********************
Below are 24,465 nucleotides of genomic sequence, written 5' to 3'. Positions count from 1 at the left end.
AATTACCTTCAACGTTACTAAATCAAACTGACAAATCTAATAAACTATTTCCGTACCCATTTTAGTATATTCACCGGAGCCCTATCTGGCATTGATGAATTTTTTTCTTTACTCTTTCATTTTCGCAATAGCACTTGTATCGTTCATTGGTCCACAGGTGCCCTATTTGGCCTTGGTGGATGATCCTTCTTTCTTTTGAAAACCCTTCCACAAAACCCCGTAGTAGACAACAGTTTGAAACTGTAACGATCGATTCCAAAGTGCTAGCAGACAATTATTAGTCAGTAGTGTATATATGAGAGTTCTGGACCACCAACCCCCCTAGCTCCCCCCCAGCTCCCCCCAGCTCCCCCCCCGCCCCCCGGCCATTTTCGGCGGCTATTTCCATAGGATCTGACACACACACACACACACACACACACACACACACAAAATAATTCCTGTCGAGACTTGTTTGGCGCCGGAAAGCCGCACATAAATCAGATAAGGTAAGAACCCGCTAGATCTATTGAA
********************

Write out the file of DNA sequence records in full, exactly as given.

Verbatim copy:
Below are 24,465 nucleotides of genomic sequence, written 5' to 3'. Positions count from 1 at the left end.
AATTACCTTCAACGTTACTAAATCAAACTGACAAATCTAATAAACTATTTCCGTACCCATTTTAGTATATTCACCGGAGCCCTATCTGGCATTGATGAATTTTTTTCTTTACTCTTTCATTTTCGCAATAGCACTTGTATCGTTCATTGGTCCACAGGTGCCCTATTTGGCCTTGGTGGATGATCCTTCTTTCTTTTGAAAACCCTTCCACAAAACCCCGTAGTAGACAACAGTTTGAAACTGTAACGATCGATTCCAAAGTGCTAGCAGACAATTATTAGTCAGTAGTGTATATATGAGAGTTCTGGACCACCAACCCCCCTAGCTCCCCCCCAGCTCCCCCCAGCTCCCCCCCCGCCCCCCGGCCATTTTCGGCGGCTATTTCCATAGGATCTGACACACACACACACACACACACACACACACACACAAAATAATTCCTGTCGAGACTTGTTTGGCGCCGGAAAGCCGCACATAAATCAGATAAGGTAAGAACCCGCTAGATCTATTGAA